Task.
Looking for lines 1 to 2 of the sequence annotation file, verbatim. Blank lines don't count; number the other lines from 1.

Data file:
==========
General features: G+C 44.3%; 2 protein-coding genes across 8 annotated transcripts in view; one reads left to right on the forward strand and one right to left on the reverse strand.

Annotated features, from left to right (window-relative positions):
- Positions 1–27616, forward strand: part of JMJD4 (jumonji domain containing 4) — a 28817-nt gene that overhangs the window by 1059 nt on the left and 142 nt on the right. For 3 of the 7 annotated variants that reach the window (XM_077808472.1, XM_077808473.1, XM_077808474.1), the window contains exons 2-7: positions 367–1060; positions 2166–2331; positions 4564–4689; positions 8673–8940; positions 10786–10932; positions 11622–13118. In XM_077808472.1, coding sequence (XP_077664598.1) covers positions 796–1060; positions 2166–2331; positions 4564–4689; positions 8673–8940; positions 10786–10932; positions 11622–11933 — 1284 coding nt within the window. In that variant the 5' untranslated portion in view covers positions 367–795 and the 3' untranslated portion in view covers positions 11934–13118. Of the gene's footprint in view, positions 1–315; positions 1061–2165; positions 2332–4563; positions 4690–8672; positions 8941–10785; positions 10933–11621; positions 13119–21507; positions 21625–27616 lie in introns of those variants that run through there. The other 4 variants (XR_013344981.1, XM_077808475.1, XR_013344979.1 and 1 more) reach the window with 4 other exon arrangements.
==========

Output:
General features: G+C 44.3%; 2 protein-coding genes across 8 annotated transcripts in view; one reads left to right on the forward strand and one right to left on the reverse strand.

Annotated features, from left to right (window-relative positions):